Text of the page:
Shop ‘Til You Drop Antiques Tour

Cantonware Platter & etched crystal goblets

Paper-thin monogrammed crystal wedding presents (1893)

I have found that there are some glorious things of old hidden away in antique shops and friends’ piazzas.  The skill of man to show forth the glory of the Lord is awe inspiring. Morgan Falk  had an antique sale on her piazza of her Wentworth Street home in Harleston Village of historic Charleston before moving.    I bought Kevin Lawing’s great grandmother’s paper-thin monogrammed wedding crystal from 1893 for our home from her piazza sale as well as  wedding presents for our nephew, Matt and bride Nicole Pridgen.  I am thrilled! Kevin wanted the crystal to go to a home where it would be used.  I use it all the time now for dinner parties, and if you ask,  for you my special tour guests.

I am even  adding an Antique  Shop ‘Til  We  Drop Tour,  going to favorite antique shops for good finds at reasonable prices til we drop, and then back to my house for afternoon tea.

I have found that as people downsize, age,  (or die), they cannot take their beloved family pieces with them.  “Store not up for yourselves treasures on earth…” but there are always birthday presents to buy, or young couples starting out for whom to buy wedding presents, or things we knew from our parents or grandparents era with which we now have time to entertain and can incorporate to enrich our lifestyle.  To continue the culture we call civilization, it is necessary to have more than paper plates and plastic forks, more than stainless steel and tupperware, more than meals eaten on the run, or in front of the TV.  To bring an elegance to the daily routine is to cultivate the art of living.

My Auntie Edie, who I recently visited before she passed at age 98 in England, taught me to bring the milk to the table for mundane cereal in a white porcelain milk jug.  (The English think it charmingly archaic of us to call it a pitcher as Shakespeare did.)  I have brought up my children to have the milk carton stay in the fridge and never be seen at table.  We have several sizes of white porcelain milk jugs suitable for all occasions, especially for morning tea.  Dinner is served in serving dishes often covered and sometimes silver lidded ones to keep it hot.  Plastic never is seen at table.  We are the ones to preserve our civilization, one person at a time.  If you make a habit of using such things, life is richer in the routine.  My teenagers appreciate the difference.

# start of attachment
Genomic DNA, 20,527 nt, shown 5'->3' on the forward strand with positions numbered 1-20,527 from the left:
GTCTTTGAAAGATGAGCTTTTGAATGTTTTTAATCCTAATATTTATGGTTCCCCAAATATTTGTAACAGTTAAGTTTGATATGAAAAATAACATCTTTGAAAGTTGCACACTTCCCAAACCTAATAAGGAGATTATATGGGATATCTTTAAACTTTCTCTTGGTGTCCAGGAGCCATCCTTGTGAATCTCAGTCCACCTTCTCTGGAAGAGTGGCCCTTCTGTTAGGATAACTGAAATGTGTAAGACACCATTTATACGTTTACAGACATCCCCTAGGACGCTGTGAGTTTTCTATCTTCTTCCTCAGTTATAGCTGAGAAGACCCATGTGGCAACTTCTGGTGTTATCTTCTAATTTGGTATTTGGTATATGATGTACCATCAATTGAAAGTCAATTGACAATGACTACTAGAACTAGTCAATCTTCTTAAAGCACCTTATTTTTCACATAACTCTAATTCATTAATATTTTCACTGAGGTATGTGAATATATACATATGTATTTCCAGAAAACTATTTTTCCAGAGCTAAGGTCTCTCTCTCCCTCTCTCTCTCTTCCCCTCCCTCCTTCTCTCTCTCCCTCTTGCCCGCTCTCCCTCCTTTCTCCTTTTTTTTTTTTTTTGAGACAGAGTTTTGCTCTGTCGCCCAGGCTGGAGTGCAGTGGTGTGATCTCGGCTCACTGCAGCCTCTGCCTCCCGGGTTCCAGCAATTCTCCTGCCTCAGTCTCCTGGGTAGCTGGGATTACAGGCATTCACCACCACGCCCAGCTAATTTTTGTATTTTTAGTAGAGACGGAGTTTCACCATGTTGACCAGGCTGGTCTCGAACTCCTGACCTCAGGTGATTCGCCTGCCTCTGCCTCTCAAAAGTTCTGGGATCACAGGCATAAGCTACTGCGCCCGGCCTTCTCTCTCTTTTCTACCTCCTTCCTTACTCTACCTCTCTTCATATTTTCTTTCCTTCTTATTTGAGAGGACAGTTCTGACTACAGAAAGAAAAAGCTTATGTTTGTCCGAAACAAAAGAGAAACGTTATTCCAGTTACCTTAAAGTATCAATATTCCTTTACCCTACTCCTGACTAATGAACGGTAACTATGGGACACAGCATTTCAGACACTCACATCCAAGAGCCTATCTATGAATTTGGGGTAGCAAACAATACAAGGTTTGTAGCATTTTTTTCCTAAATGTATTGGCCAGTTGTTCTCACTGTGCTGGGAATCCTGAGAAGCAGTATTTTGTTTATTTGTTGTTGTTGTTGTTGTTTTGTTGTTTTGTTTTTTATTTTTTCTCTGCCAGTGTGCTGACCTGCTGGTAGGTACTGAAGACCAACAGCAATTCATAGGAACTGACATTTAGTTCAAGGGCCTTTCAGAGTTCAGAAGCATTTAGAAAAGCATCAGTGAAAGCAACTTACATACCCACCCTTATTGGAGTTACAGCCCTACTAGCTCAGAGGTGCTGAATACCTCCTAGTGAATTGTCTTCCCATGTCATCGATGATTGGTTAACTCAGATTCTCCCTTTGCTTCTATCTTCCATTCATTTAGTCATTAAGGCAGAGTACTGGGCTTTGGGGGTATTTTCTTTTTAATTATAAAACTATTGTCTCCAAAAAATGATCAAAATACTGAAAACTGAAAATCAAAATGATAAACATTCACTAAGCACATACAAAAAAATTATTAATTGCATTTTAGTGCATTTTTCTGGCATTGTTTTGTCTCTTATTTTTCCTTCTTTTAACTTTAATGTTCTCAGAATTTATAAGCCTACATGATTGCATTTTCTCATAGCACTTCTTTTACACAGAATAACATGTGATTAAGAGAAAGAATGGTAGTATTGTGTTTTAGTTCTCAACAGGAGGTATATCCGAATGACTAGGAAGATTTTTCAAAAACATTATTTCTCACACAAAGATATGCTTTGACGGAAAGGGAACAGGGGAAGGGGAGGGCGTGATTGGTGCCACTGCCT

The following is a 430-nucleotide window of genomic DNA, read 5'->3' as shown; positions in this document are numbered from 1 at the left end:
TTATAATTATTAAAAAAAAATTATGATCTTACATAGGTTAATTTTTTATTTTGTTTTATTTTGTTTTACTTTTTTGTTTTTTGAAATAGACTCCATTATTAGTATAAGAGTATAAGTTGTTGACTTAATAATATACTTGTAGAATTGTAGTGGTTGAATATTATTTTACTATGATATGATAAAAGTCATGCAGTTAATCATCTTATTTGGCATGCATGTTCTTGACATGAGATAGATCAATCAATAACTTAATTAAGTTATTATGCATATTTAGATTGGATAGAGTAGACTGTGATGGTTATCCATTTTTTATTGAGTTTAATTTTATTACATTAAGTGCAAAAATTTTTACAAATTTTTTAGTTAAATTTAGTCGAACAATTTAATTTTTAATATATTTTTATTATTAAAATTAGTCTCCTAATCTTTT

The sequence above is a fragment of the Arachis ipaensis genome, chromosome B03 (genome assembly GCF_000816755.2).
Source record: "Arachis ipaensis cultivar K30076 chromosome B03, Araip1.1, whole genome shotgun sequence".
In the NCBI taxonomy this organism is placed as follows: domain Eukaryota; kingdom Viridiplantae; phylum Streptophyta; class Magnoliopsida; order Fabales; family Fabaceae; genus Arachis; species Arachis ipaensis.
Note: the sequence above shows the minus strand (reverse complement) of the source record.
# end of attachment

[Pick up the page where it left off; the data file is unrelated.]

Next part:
Laura on the piazza.

I am amazed at the treasures showing up in antique shops and the reasonable prices, as well as the number of new antique shops springing up!   This tour will NOT visit the most expensive antique shops downtown; rather,  I will take you further afield to where the merchandise is priced to sell, even to those of my personal friends who may be having piazza sales during your visit.

This is a tour to take if you have done my other historic tour of private homes and gardens.  For those who have several days here, you may take my mother’s walking tour first, then my private tour in my air-conditioned, brand new van ending with lunch and tea at my house; then,  if you like me — and like old things — please join my  Shop ‘Til We Drop Antiques Tour.   It is a fun way of getting to these shops for me as well, and spending more time with the people I have become friends with.  I have made such nice friends with the people on my tour.  It restores my faith in Americans across the continent.

Call me at 843-577-5896 and be one of the first to go on my new Antiques Tour, one hundred dollers each, including gas and transportation and afternoon tea in my home overlooking the Ashley River.  Dr. Jim Toth and his wife found a wood and brass coal scuttle with the original tin liner, which they bought on my tour.  He said it far surpasses what they use now for fire wood.  She said, “a plastic bucket!”  It was a great buy and in perfect condition.  It will add dignity to the daily routines of winter life at the hearth. Save time and energy by going with me to my favorite finds!  His wife also found some estate jewelry!

–Laura Wichmann Hipp


3 responses to “Shop ‘Til You Drop Antiques Tour

  1. Ann Billeter

    Hi Laura, I have a couple of questions I would like to ask you….could you send me your email address? (And my dear, where is that terrific reading list you gave us here on your site? 😉 You thought we gray-heads would remember it all????)
    You and your tour, your humor and intellect and incredible memory of dates and quotations enchanted our whole group from Seabrook Island. Thanks you so much….lunch was perfect and we enjoyed every minute. Ann and Henry Billeter

    • I loved both Natural History groups from Seabrook Island. I am so glad you want to read my recommended books:
      Lafayette in America in 1824 and 1825 by Levasseur, translated by Allen Hoffman;
      Peter Ashley, by Dubose Heyward set in Charleston the day South Carolina secedes from the Union, December 20, 1860, ending when they ride off gallantly to War.
      Celia Garth, by Gwen Bristow, set in Charleston during the British occupation in the Revolutionary War, bringing in Francis Marion, that ole Swamp Fox.
      Diary From Dixie, by Mary Boykin Chesnut, set during The War describing the Bombardment of Ft. Sumter at the start of The War of Northern Aggression and everyday life of a woman observer of the social life.
      Forgive me but I am so busy, I have had to give up emailing. I need my sleep and reading time a few minutes before.

  2. Laura recommends going to In Good Scents in Rainbow Market, off North Market Street, a Charleston tradition for 30 years.

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